Issue #12


In the past eleven columns, I have taken you through a rigorous course of comics promotion calisthenics and prescribed a weekly regimen of innovative, high performance formulas to help increase sales metabolism. These doses of easily digestible, fortified promotional supplements have the potential to take the body to its outer limits of comic pimpology. Judging by the flood of emails I receive week after week it's pretty apparent that creators, publishers, retailers and comic militants alike are all bulking up those comic muscles and flexing their public relation biceps like they never have before. But like every good trainer, I know that diversification boosts results.

So today, we're going to diversify.

Those who know me personally know that although I do clock some serious hours pimping comics at my comic book store and I wear suits everyday of the week, I grow bored of routine quite easily. Once something becomes easy I like to upscale my efforts and make it more challenging. Once something becomes static I like to turn it around and look at it from another viewpoint. Once something becomes expected, I like to play against type and throw something new at you.

Because although I love a delectable dinner and a fine scotch at San Francisco's ultra-swanky Farallon restaurant that doesn't mean I don't also love having a cheap whiskey out of a plastic cup while getting knocked around at a punk rock show. In my world high and low culture all play together in the same sandbox… just like Marvel and DC are featured just as righteously and lovingly as mini-comics and independent published comics are at my store.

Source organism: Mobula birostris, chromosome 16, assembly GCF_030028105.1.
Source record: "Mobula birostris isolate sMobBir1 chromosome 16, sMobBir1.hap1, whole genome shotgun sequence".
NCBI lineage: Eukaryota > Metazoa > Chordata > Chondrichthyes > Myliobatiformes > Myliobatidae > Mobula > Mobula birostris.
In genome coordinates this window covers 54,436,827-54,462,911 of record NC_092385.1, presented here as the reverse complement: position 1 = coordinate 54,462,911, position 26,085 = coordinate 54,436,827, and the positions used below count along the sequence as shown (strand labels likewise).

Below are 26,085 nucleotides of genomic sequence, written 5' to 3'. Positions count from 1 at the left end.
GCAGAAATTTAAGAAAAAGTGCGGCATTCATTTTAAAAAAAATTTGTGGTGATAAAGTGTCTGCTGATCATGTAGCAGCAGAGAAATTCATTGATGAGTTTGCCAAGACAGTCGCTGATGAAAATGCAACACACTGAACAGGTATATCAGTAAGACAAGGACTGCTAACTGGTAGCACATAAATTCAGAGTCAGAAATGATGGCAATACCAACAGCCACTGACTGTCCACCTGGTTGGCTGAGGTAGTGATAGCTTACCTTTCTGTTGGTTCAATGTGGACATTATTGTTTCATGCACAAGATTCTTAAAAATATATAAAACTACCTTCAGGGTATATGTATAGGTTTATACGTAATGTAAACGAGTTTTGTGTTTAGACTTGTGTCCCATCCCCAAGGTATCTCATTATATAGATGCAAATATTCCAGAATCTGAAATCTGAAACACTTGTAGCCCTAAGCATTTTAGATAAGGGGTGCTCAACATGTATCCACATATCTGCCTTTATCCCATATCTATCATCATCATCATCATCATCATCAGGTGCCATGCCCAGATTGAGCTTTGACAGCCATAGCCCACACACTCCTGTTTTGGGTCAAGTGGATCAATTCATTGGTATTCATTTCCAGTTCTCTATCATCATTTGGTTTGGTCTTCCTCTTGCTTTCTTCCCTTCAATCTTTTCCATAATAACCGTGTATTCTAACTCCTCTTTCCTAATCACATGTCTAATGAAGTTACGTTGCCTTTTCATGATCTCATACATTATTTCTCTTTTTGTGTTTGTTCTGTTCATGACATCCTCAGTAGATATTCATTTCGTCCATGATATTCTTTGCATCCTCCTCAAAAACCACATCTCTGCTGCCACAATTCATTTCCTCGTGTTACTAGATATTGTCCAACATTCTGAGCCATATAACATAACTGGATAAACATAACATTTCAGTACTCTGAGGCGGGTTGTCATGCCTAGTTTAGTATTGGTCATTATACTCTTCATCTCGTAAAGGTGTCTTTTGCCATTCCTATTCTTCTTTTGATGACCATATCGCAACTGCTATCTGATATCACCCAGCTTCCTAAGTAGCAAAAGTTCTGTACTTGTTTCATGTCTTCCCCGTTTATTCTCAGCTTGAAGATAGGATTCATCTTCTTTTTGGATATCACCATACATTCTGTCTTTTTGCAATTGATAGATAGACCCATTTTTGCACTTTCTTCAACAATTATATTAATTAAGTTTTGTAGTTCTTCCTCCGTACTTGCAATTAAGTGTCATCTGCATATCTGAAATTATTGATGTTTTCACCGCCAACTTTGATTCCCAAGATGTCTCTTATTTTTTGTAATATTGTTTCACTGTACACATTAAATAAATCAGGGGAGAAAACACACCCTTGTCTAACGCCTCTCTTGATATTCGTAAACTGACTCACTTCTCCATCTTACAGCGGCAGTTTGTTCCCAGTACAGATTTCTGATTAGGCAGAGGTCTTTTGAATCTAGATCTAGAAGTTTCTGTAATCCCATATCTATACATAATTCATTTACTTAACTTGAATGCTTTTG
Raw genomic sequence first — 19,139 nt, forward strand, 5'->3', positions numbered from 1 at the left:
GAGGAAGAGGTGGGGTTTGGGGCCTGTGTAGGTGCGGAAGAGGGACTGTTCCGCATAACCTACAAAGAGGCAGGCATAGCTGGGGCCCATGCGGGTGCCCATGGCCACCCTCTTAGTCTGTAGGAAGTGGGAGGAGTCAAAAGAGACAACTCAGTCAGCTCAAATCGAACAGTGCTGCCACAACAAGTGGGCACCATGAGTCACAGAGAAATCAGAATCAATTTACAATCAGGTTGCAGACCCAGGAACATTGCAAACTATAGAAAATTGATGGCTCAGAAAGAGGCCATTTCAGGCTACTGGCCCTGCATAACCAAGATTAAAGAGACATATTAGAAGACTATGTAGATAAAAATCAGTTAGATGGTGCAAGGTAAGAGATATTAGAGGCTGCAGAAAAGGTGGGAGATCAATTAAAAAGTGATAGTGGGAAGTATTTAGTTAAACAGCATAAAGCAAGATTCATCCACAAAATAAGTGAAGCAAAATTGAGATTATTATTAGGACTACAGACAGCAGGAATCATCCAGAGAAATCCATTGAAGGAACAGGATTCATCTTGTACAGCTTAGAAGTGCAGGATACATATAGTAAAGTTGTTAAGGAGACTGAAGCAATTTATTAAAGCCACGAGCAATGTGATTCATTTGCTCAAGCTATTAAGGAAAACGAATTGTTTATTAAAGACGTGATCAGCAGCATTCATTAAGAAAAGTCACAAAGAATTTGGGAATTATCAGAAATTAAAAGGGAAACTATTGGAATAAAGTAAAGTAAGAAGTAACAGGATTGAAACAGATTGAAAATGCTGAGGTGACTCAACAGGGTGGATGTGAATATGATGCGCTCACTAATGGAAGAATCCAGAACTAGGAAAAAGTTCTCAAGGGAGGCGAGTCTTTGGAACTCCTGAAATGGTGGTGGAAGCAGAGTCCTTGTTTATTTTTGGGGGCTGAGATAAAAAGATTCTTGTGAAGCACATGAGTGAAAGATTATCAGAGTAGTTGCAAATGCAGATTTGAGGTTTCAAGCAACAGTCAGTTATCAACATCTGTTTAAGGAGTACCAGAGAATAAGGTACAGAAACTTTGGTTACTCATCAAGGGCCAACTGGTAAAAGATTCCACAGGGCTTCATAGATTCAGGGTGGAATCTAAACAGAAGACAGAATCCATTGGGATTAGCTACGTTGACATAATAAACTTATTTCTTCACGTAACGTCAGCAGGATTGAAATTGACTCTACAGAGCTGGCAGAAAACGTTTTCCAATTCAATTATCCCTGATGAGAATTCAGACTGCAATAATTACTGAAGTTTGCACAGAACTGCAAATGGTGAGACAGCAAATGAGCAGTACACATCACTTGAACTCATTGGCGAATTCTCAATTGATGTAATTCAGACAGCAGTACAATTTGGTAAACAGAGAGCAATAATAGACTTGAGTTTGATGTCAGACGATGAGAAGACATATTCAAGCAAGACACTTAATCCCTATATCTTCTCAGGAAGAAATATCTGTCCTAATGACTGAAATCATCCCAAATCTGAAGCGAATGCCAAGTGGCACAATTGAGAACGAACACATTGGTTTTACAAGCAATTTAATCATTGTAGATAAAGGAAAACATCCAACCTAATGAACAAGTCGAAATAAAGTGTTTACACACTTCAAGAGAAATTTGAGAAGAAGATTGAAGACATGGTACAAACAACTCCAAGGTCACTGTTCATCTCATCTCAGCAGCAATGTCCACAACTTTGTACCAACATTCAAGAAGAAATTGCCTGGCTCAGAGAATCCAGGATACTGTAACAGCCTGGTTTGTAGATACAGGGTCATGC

Better Living Through Diversity.

So in this week's installment of The Comic Pimp we're going to switch it up. This week, we are taking a break from hopping you up on the performance comic pimpaceuticals and we're going to do something a little different. This week, in the spirit of Thanksgiving, I am going to talk about something to be thankful for… and that's great comics.

Unlike many of my colleagues in the field of on-line comics journalism, I'm not a comic reviewer. I make comic recommendations and I evangelize the books that I like, but I don't actually do point-by-point reviews of the books I feature in this column. That's intentional. There are a huge number of writers out there already that do comic reviews, so if you're interested in comic reviews from critics whose opinions I respect, I suggest you start by checking out the reviews of my fellow columnist here at Comic Book Resources, Augie De Blieck Jr., in his column Pipeline Commentary. Also, Randy Lander and Don MacPherson have a fine comic reviews site The 4th Rail where they provide a massive number of reviews, and for more eclectic books ArtBomb.net provides reviews on a diverse range of sophisticated graphic novels. I also tend to enjoy the reviews at Sequential Tart and the comic review staff at Entertainment Weekly are more often than not likely to have their finger on the comic industry pulse. If you want full-out reviews, get them from those guys.